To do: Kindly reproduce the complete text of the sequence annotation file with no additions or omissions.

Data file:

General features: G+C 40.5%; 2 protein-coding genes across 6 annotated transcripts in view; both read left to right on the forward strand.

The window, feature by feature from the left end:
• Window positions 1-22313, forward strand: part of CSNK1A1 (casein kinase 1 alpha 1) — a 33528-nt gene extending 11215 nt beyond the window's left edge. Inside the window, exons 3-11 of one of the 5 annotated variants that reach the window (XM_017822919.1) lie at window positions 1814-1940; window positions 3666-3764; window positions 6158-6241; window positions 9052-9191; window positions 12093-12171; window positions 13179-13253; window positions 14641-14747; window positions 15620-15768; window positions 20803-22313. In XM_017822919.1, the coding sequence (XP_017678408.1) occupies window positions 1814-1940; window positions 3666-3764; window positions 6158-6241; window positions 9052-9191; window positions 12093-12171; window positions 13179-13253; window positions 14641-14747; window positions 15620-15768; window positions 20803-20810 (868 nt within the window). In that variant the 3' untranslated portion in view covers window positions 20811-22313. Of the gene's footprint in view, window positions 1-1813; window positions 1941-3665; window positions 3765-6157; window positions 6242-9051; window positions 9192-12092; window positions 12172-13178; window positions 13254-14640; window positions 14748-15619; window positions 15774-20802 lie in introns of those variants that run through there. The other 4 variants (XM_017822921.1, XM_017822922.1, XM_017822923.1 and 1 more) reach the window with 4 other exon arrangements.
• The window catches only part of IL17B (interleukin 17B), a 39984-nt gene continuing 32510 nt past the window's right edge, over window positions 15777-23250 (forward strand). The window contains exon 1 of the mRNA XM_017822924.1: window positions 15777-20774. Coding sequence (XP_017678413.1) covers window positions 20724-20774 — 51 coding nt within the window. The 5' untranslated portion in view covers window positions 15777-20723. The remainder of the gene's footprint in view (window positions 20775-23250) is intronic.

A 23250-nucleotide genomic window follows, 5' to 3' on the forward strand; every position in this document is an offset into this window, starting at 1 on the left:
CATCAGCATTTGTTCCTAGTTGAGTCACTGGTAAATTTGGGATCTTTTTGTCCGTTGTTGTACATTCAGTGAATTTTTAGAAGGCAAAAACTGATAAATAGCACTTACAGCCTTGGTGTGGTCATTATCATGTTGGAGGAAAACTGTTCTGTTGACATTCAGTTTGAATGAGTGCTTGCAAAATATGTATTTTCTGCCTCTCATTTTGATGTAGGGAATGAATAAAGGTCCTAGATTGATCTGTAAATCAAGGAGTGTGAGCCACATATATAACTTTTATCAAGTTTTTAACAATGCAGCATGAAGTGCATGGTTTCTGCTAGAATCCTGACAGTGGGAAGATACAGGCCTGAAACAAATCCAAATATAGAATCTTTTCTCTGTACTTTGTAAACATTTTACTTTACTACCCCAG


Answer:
General features: G+C 40.5%; 2 protein-coding genes across 6 annotated transcripts in view; both read left to right on the forward strand.

The window, feature by feature from the left end:
• Window positions 1-22313, forward strand: part of CSNK1A1 (casein kinase 1 alpha 1) — a 33528-nt gene extending 11215 nt beyond the window's left edge. Inside the window, exons 3-11 of one of the 5 annotated variants that reach the window (XM_017822919.1) lie at window positions 1814-1940; window positions 3666-3764; window positions 6158-6241; window positions 9052-9191; window positions 12093-12171; window positions 13179-13253; window positions 14641-14747; window positions 15620-15768; window positions 20803-22313. In XM_017822919.1, the coding sequence (XP_017678408.1) occupies window positions 1814-1940; window positions 3666-3764; window positions 6158-6241; window positions 9052-9191; window positions 12093-12171; window positions 13179-13253; window positions 14641-14747; window positions 15620-15768; window positions 20803-20810 (868 nt within the window). In that variant the 3' untranslated portion in view covers window positions 20811-22313. Of the gene's footprint in view, window positions 1-1813; window positions 1941-3665; window positions 3765-6157; window positions 6242-9051; window positions 9192-12092; window positions 12172-13178; window positions 13254-14640; window positions 14748-15619; window positions 15774-20802 lie in introns of those variants that run through there. The other 4 variants (XM_017822921.1, XM_017822922.1, XM_017822923.1 and 1 more) reach the window with 4 other exon arrangements.
• The window catches only part of IL17B (interleukin 17B), a 39984-nt gene continuing 32510 nt past the window's right edge, over window positions 15777-23250 (forward strand). The window contains exon 1 of the mRNA XM_017822924.1: window positions 15777-20774. Coding sequence (XP_017678413.1) covers window positions 20724-20774 — 51 coding nt within the window. The 5' untranslated portion in view covers window positions 15777-20723. The remainder of the gene's footprint in view (window positions 20775-23250) is intronic.

A 23250-nucleotide genomic window follows, 5' to 3' on the forward strand; every position in this document is an offset into this window, starting at 1 on the left:
CATCAGCATTTGTTCCTAGTTGAGTCACTGGTAAATTTGGGATCTTTTTGTCCGTTGTTGTACATTCAGTGAATTTTTAGAAGGCAAAAACTGATAAATAGCACTTACAGCCTTGGTGTGGTCATTATCATGTTGGAGGAAAACTGTTCTGTTGACATTCAGTTTGAATGAGTGCTTGCAAAATATGTATTTTCTGCCTCTCATTTTGATGTAGGGAATGAATAAAGGTCCTAGATTGATCTGTAAATCAAGGAGTGTGAGCCACATATATAACTTTTATCAAGTTTTTAACAATGCAGCATGAAGTGCATGGTTTCTGCTAGAATCCTGACAGTGGGAAGATACAGGCCTGAAACAAATCCAAATATAGAATCTTTTCTCTGTACTTTGTAAACATTTTACTTTACTACCCCAG